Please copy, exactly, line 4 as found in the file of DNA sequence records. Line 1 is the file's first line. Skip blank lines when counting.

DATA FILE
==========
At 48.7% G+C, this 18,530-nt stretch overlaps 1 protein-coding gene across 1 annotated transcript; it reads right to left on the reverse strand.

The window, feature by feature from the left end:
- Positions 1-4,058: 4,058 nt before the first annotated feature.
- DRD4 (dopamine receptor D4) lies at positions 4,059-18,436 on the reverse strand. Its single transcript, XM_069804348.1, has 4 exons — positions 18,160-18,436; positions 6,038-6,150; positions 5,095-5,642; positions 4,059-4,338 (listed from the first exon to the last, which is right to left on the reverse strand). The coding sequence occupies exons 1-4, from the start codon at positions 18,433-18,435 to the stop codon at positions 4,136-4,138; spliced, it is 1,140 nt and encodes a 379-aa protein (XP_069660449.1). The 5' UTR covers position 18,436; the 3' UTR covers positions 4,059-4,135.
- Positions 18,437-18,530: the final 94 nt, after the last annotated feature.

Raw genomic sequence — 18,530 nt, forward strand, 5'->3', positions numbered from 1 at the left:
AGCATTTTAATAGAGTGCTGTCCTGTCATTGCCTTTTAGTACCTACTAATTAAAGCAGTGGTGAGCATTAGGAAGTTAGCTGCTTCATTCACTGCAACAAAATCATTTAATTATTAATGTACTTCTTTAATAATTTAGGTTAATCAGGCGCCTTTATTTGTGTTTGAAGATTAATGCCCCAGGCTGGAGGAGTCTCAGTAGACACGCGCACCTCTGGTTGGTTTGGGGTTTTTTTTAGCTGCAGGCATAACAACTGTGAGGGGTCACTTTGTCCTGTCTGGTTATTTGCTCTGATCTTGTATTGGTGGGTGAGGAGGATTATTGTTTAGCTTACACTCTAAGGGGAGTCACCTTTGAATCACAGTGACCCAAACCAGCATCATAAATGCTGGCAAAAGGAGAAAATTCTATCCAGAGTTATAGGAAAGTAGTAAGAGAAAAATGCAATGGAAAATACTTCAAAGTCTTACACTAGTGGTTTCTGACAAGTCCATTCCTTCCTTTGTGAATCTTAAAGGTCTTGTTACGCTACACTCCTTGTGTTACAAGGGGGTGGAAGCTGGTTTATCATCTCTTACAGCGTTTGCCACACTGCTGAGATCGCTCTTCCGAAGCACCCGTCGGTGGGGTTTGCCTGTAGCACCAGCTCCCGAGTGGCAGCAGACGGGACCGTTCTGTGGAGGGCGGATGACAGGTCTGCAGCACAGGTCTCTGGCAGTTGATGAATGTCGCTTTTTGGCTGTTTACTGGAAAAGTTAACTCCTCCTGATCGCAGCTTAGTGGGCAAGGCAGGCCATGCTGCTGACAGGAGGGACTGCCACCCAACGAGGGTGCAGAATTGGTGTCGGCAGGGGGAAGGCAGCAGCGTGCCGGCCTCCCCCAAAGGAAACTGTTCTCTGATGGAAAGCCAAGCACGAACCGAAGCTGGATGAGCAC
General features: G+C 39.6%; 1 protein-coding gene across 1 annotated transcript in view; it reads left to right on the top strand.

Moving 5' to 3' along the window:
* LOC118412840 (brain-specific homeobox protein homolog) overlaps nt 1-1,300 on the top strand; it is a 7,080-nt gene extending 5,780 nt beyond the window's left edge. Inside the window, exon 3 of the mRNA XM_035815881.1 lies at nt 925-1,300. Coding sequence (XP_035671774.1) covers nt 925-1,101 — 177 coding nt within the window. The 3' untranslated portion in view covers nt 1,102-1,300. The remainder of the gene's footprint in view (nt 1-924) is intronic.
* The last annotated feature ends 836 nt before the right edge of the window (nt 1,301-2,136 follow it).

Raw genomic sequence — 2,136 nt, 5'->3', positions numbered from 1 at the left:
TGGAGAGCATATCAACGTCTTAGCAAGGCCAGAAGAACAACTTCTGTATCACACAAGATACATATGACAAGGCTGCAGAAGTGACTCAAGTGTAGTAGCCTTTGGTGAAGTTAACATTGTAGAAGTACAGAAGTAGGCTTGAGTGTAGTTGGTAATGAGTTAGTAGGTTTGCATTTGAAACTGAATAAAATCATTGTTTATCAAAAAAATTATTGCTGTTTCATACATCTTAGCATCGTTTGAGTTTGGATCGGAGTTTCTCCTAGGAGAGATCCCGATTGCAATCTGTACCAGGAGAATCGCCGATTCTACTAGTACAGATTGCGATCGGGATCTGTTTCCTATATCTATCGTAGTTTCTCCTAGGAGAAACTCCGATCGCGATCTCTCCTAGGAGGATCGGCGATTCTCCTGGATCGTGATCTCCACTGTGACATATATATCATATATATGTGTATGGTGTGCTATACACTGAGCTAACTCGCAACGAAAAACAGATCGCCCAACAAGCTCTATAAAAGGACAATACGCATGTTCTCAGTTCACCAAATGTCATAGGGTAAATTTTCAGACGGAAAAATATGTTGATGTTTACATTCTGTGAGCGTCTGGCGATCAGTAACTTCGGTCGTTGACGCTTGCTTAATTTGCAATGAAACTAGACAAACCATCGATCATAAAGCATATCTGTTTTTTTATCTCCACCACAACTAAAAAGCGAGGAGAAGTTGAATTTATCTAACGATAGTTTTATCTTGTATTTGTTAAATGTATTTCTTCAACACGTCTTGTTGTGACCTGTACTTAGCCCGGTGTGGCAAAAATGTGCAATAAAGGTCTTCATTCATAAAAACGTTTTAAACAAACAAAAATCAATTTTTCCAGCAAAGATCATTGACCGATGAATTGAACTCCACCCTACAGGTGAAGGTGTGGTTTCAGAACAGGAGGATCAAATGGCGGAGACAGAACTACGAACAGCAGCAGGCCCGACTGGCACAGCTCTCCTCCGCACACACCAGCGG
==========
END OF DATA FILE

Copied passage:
- DRD4 (dopamine receptor D4) lies at positions 4,059-18,436 on the reverse strand. Its single transcript, XM_069804348.1, has 4 exons — positions 18,160-18,436; positions 6,038-6,150; positions 5,095-5,642; positions 4,059-4,338 (listed from the first exon to the last, which is right to left on the reverse strand). The coding sequence occupies exons 1-4, from the start codon at positions 18,433-18,435 to the stop codon at positions 4,136-4,138; spliced, it is 1,140 nt and encodes a 379-aa protein (XP_069660449.1). The 5' UTR covers position 18,436; the 3' UTR covers positions 4,059-4,135.